There are 2 types of racism that impact healthcare: institutional racism and personally-mediated racism. The first refers to the “differential
access to goods, services, and opportunities by race” – including access to health insurance and therefore preventive and acute care. The second type refers to individual prejudice or discrimination based on race. Personally-mediated racism can impact the types of treatment options offered to patients and the level of shared decision-making.
Evidence-based practice seeks to guide care decisions through best evidence, physician experience, and patient preferences. To best embody evidence-based practice, physicians should look at racial background in terms of understanding how each patient may be impacted by systemic racism and discrimination. For example, physicians should be aware of historical context, including medical experimentation on slaves and the Tuskegee experiment in the 1900s, in which a group of Black men were unknowingly infected with syphilis by physicians, who observed their symptoms over 40 years without providing any treatment.
These events have led to deep mistrust of physicians within the Black community. In light of this, non-Black physicians should understand these historical impacts and seek to develop good relationships with their patients to build trust. Furthermore, physicians should know about trauma-induced risk factors resulting from stress responses to racial discrimination. These physiological changes can build over time and lead to increased risk of conditions such as cardiovascular disease. Lastly, care providers should work to overcome limitations to access due to lack of insurance coverage. Free options should be presented for testing and other services where patients are not required to have insurance.
When it comes to practice-based evidence, most research focusing on racism in healthcare has used data on patient perceptions of discrimination. These perceptions can have impacts on health, and there has not been much progress in developing accurate methods for assessing physician bias. As long as data on race is captured accurately for patients, quality of care and the services utilized by patients can be analyzed across racial categories. Implicit bias, a major way in which racism impacts quality of care, can be assessed through data collection on the conversations physicians have with patients and what treatments they offer to patients.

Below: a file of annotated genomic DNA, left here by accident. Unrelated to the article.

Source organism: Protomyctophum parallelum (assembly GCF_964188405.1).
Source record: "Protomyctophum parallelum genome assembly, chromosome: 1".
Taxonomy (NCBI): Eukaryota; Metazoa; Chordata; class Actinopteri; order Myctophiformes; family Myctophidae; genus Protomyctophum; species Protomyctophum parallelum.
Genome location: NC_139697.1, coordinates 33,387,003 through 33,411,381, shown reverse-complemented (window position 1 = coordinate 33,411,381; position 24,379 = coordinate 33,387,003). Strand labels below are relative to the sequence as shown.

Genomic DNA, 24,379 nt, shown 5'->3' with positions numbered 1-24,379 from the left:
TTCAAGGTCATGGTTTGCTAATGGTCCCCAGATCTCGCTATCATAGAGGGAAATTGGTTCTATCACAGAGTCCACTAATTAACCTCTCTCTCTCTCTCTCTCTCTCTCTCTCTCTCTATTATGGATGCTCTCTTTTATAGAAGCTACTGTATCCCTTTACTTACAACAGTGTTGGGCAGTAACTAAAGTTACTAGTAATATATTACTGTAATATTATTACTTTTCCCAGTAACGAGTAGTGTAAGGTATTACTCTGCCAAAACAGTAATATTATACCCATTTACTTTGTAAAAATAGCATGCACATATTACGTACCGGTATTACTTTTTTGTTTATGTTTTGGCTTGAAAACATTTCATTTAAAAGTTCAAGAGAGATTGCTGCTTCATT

So, where does informatics come into the picture?
Informatics plays a huge role in identifying inequities in healthcare practice, as well as collecting data that can be used to understand the causes of these inequities. For example, in order to analyze the quality of care and the services provided to patients across different racial backgrounds, researchers need access to EMR data that has ICD-10 diagnosis codes, CPT codes, and racial data.
Natural language processing (NLP) is a developing area of informatics using machine learning to analyze voice or written conversation data. As voice-driven EMR documentation increases to improve physician user experience, the data collected can be analyzed through NLP to determine attitudes, relationship closeness, and balance of conversation between patients and providers. Coded language terms that indicate bias or discrimination can also be tagged and identified through data mining of the conversation data. This would help to improve the measurement of implicit bias within physicians.
Another approach is to update the standards for social determinants of health to include racism. Based on the potential health impacts of facing discrimination, updating EMRs and other informatics systems to collect patient data on experienced discrimination would help to ensure proper evidence-based practice.
This update to SDOH data could help to improve race-based clinical decision support algorithms that have been criticized for perpetuating system racism through harmful “race-correcting” of outputs. See the chart below from The New England Journal of Medicine for examples of how these algorithms are potentially contributing to disparities in quality of care, rather than mending them.
Inaccurately identifying patients as high or low-risk based on race can lead to changes in the services or treatments offered. These algorithms need to be trained to incorporate the nuances of the combined effects of systemic racism and discrimination. As with all informatics research and innovation, sample data used to train any healthcare AI models needs to include equal representation for individuals of all races and demographics to ensure that the technology benefits all demographic groups equally.
Vyas, D. A., M.D., Eisenstein, L. G., M.D., & Jones, D. S., M.D. Ph.D. (2020). Hidden in Plain Sight — Reconsidering the Use of Race Correction in Clinical Algorithms. The New England Journal ofMedicine, (383). https://doi.org/10.1056/NEJMms2004740